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Kitsilano couple vow to eat only local food for a year.
Kitsilano couple Alisa Smith and J.B. MacKinnon
Imagine 365 long days without food or drinks containing staples such as sugar, olive oil and wheat. For an entire year, Kitsilano residents Alisa Smith and J.B. MacKinnon embarked on a new regime in eating, vowing to exist on food produced within 100 miles of their home. The pair said sayonara to many of their favourites, including olives, chocolate and beer.
Thursday, November 25, 2010, 7 p.m.
Museum of Vancouver
1100 Chestnut Street, Vanier Park, Vancouver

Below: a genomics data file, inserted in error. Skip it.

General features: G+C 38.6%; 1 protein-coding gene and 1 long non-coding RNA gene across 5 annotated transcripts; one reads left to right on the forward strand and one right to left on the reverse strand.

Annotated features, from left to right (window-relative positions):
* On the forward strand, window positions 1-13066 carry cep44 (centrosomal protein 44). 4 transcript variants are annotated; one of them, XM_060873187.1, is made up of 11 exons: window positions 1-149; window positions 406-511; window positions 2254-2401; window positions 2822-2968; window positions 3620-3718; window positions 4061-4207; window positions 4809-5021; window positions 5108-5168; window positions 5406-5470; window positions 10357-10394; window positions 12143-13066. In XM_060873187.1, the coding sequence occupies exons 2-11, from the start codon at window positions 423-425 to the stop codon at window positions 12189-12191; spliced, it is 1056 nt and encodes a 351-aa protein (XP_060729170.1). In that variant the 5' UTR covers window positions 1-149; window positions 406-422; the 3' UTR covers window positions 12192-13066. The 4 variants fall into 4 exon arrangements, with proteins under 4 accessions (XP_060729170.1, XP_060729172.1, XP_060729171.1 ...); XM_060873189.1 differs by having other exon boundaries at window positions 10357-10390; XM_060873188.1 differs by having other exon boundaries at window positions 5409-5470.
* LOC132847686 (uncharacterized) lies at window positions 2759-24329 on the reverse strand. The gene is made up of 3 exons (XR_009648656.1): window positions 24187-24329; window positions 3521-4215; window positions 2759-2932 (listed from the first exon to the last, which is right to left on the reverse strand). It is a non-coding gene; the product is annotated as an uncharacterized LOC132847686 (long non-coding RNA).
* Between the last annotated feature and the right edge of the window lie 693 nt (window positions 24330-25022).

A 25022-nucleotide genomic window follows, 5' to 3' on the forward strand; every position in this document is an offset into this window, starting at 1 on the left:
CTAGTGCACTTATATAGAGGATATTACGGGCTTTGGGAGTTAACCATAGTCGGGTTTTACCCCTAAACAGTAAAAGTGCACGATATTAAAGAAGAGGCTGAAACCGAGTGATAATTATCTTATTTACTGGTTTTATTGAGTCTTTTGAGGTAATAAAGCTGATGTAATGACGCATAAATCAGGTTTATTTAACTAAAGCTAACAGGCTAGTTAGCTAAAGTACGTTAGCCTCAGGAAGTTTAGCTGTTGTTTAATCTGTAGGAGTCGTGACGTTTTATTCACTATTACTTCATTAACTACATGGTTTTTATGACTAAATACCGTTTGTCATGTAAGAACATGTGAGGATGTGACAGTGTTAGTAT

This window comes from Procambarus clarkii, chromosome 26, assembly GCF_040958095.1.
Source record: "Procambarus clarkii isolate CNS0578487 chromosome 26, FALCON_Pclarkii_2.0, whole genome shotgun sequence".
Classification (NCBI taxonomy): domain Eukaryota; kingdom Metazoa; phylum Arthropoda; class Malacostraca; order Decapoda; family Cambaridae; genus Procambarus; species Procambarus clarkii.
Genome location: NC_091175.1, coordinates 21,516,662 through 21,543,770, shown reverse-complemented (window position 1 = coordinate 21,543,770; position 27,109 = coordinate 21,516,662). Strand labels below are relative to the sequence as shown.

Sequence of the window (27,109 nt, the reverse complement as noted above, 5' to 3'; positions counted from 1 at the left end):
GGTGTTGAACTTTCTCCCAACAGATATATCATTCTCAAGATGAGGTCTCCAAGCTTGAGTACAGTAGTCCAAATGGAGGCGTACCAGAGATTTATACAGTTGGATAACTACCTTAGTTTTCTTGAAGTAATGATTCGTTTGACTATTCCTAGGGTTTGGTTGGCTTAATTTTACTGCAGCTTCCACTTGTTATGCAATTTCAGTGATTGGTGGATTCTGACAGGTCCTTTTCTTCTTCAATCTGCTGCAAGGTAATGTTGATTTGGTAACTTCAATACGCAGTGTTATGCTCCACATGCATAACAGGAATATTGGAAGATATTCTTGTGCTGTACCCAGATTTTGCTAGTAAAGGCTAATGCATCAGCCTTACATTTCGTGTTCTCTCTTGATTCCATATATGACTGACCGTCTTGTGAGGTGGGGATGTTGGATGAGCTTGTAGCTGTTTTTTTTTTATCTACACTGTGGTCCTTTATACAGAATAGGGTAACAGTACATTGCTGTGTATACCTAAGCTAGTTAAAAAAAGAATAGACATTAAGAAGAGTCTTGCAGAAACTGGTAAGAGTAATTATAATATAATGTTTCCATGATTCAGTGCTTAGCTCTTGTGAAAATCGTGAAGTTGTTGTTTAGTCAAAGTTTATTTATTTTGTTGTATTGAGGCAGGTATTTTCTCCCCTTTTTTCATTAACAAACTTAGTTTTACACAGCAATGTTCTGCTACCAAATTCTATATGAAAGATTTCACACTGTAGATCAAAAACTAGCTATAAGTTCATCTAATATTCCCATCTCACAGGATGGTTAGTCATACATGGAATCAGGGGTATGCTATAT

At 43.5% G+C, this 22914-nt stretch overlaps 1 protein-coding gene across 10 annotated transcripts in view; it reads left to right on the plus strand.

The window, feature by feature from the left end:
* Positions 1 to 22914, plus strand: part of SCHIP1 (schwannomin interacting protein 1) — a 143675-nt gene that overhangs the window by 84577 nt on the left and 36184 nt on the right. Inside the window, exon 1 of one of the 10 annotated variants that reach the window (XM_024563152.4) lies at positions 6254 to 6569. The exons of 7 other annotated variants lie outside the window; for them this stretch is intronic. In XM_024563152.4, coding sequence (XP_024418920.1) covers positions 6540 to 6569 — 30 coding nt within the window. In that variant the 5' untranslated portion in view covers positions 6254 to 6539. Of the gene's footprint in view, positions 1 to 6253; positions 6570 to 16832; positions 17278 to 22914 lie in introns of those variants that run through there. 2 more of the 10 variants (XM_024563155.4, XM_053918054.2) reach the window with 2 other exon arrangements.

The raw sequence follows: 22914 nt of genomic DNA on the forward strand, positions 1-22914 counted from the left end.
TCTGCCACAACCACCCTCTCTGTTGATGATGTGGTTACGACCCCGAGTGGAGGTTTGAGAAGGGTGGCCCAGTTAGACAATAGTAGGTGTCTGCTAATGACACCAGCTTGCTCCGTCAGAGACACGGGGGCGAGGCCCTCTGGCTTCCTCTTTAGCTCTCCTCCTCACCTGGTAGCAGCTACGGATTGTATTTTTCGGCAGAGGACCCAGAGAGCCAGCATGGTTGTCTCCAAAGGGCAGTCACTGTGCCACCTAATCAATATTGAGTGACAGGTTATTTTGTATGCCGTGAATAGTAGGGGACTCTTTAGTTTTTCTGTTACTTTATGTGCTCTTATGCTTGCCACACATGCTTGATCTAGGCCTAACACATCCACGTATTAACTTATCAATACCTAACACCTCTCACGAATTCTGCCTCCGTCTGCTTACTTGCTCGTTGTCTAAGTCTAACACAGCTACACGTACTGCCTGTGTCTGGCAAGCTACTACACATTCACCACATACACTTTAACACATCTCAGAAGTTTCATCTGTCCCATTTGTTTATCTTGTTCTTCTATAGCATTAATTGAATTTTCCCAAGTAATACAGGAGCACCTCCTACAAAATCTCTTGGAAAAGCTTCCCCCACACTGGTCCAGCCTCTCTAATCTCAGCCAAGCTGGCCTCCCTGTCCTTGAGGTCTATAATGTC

What started out as an experiment has grown into a worldwide movement in local eating. So-called “100 milers” are cropping up in cities and towns everywhere and sharing their success stories and recipes on www.100milediet.org. A group in Powell River has took on an ambitious 50-mile diet for a month, and a rebel Sunshine Coast farmer has started growing his own wheat. He’ll soon be able to satisfy 100-milers seeking some hot-buttered toast with their local free-range eggs in the morning.
What Smith and MacKinnon thought might be a trial in meagre eating actually opened their eyes to local delicacies such as spot prawns and sunchokes, along with a new appreciation for the selection of local flavours that are practically on their doorstep.
Listen to an interview with Alisa Smith and J.B. MacKinnon on BookLounge.ca
Did the couple cheat and sneak a sip of yeasty brew or a taste of tapenade? Find out in their recently published book, 100-Mile Diet: A Year of Local Eating (Random House Canada, 2007. $32).